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The first daughter was born at 1:50 p.m. on a windy day at the Fundamentalist Church of Jesus Christ of Latter-Day Saints compound in South Dakota. It was late June 2008.
The second daughter was born at the compound in September 2010, her mother says. Like her older sister, no one told South Dakota authorities when she was born, and no one issued her a birth certificate.
The mother, Sarah Allred, says the secrecy was on the orders of FLDS President Warren Jeffs, who ran the polygamous church from its base in Hildale, Utah, before being sent to prison in Texas for sexually abusing underage girls he married.
"We were told we were not allowed to get South Dakota birth certificates because Warren did not want people to know anything about South Dakota," Allred said Friday in an interview.
Allred's tale of secret births at the FLDS compound near Pringle, S.D., answers some questions about what has gone on there, though it has not necessarily eased frustrations for people who live nearby.
"I see it as an absolute, deliberate choice of not having anyone with a birth certificate," South Dakota Rep. Tim Goodwin said in a telephone interview Thursday, "because if they decide to dispose of that person, they never existed."
Last month, Goodwin, whose district includes the compound, cited the absence of any birth or death records there as one reason that the state's Legislature should launch an investigation of the property and its happenings. His colleagues, however, opted not to include the compound in its summer study topics.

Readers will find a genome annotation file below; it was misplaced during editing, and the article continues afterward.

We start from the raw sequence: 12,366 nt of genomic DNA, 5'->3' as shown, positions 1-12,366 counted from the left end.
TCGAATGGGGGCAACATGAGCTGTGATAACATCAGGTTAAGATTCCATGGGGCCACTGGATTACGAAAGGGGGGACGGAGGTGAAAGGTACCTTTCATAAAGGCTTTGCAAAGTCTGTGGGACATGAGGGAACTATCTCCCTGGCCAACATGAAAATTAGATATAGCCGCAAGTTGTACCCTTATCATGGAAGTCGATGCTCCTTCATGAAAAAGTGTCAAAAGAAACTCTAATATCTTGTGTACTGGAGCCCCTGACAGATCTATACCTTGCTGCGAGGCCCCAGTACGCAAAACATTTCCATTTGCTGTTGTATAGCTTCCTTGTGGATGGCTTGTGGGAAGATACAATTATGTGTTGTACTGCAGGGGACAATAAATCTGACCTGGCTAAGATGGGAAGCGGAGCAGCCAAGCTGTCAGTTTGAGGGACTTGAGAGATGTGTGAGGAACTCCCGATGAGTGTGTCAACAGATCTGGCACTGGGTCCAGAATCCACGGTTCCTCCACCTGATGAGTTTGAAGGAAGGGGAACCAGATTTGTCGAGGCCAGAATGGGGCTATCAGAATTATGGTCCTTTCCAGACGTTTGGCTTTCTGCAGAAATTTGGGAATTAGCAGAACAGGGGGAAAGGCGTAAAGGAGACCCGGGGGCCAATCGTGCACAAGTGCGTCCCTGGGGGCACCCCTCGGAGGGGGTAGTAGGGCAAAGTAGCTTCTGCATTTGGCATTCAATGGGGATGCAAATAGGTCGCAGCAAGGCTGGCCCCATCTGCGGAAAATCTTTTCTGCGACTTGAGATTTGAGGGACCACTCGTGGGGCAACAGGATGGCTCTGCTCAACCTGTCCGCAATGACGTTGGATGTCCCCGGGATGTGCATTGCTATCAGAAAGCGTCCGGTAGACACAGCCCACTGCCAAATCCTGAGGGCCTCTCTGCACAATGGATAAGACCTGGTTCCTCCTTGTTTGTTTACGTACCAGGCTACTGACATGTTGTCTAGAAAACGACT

South Dakota law says applications for birth certificates are supposed to be filed with the state's Department of Vital Records within seven days of a child being born. However, there is no penalty for not complying. Goodwin said penalties are something the Legislature may have to consider.
Meanwhile, Allred, 37, is now in Utah while pursuing for her two daughters what is supposed to be the first government paperwork Americans are issued, and from which things like Social Security numbers, passports, drivers licenses and the ability to find employment are predicated.
Roger Hoole, a Salt Lake County attorney who has been assisting Allred, said the two children don't even possess documentation to show they were born in the United States or are in the country legally.
"In 30 years this is one of the most complex and challenging things I've ever done," Hoole said. "We just haven't had records for these children."
• Secrecy ruled at compound
Allred on Friday discussed with The Salt Lake Tribune how her children came to be without birth certificates. Other parts of her story she is saving for a book she is writing. Some of her story also is told in Utah court records filed when she petitioned for divorce from her husband.
In one court document, she said she was "assigned" to marry Richard S. Allred. They were legally married in Utah's Washington County in December 1998. She was 18. The groom was 21.
Richard Allred has an impressive polygamy pedigree. He is the grandson of Rulon Allred, the late prophet of the polygamous Apostolic United Brethren. The grandson, however, grew up in the FLDS.
On the maternal and paternal sides of his family, Richard Allred is related to FLDS President Warren Jeffs. In addition to Sarah, Richard Allred married four other spiritual, wives, including Jeffs' daughter Rachel. Richard Allred's brother, David S. Allred, is the person who purchased the FLDS compounds in South Dakota and Texas.
Sarah and Richard Allred have six children in all. They gave their first three children the last name Jeffs at Warren Jeffs' direction, according to documents the mother filed in a Utah court.
It was in a birthing center there that her two youngest children, both girls, were born. They were delivered, Sarah said, by a midwife who was not licensed with the state of South Dakota again because Jeffs didn't want anyone to know what was happening at the compound, which he dubbed "R23."
"R23 was actually one of Warren's prizes," Sarah said. "He kept it pretty secret and pretty low profile. They tried to keep it a secret a lot longer and went to greater lengths to keep it a secret. So the whole time that anybody lived on that place, there were very few people there at one time."